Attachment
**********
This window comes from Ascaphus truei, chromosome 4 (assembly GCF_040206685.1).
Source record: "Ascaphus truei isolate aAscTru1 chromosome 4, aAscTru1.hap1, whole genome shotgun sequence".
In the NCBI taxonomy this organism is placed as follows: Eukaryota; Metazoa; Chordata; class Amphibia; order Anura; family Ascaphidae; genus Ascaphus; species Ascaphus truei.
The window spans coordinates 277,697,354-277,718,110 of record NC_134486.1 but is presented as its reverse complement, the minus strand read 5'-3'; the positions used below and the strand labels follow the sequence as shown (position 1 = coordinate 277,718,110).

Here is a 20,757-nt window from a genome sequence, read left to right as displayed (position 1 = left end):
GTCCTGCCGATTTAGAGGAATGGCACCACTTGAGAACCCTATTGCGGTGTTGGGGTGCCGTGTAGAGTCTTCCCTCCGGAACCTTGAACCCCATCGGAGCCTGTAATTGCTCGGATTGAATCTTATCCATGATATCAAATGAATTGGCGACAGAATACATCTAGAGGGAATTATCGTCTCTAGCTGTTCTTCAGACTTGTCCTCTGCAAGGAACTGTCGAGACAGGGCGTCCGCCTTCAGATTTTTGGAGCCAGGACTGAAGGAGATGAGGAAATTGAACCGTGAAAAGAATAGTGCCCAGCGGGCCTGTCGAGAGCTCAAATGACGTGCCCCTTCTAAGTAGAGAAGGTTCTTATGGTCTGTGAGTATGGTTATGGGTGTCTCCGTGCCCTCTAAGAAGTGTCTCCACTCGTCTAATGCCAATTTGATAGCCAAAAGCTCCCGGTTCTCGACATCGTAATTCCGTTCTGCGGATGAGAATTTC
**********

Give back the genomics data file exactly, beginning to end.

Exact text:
This window comes from Ascaphus truei, chromosome 4 (assembly GCF_040206685.1).
Source record: "Ascaphus truei isolate aAscTru1 chromosome 4, aAscTru1.hap1, whole genome shotgun sequence".
In the NCBI taxonomy this organism is placed as follows: Eukaryota; Metazoa; Chordata; class Amphibia; order Anura; family Ascaphidae; genus Ascaphus; species Ascaphus truei.
The window spans coordinates 277,697,354-277,718,110 of record NC_134486.1 but is presented as its reverse complement, the minus strand read 5'-3'; the positions used below and the strand labels follow the sequence as shown (position 1 = coordinate 277,718,110).

Here is a 20,757-nt window from a genome sequence, read left to right as displayed (position 1 = left end):
GTCCTGCCGATTTAGAGGAATGGCACCACTTGAGAACCCTATTGCGGTGTTGGGGTGCCGTGTAGAGTCTTCCCTCCGGAACCTTGAACCCCATCGGAGCCTGTAATTGCTCGGATTGAATCTTATCCATGATATCAAATGAATTGGCGACAGAATACATCTAGAGGGAATTATCGTCTCTAGCTGTTCTTCAGACTTGTCCTCTGCAAGGAACTGTCGAGACAGGGCGTCCGCCTTCAGATTTTTGGAGCCAGGACTGAAGGAGATGAGGAAATTGAACCGTGAAAAGAATAGTGCCCAGCGGGCCTGTCGAGAGCTCAAATGACGTGCCCCTTCTAAGTAGAGAAGGTTCTTATGGTCTGTGAGTATGGTTATGGGTGTCTCCGTGCCCTCTAAGAAGTGTCTCCACTCGTCTAATGCCAATTTGATAGCCAAAAGCTCCCGGTTCTCGACATCGTAATTCCGTTCTGCGGATGAGAATTTC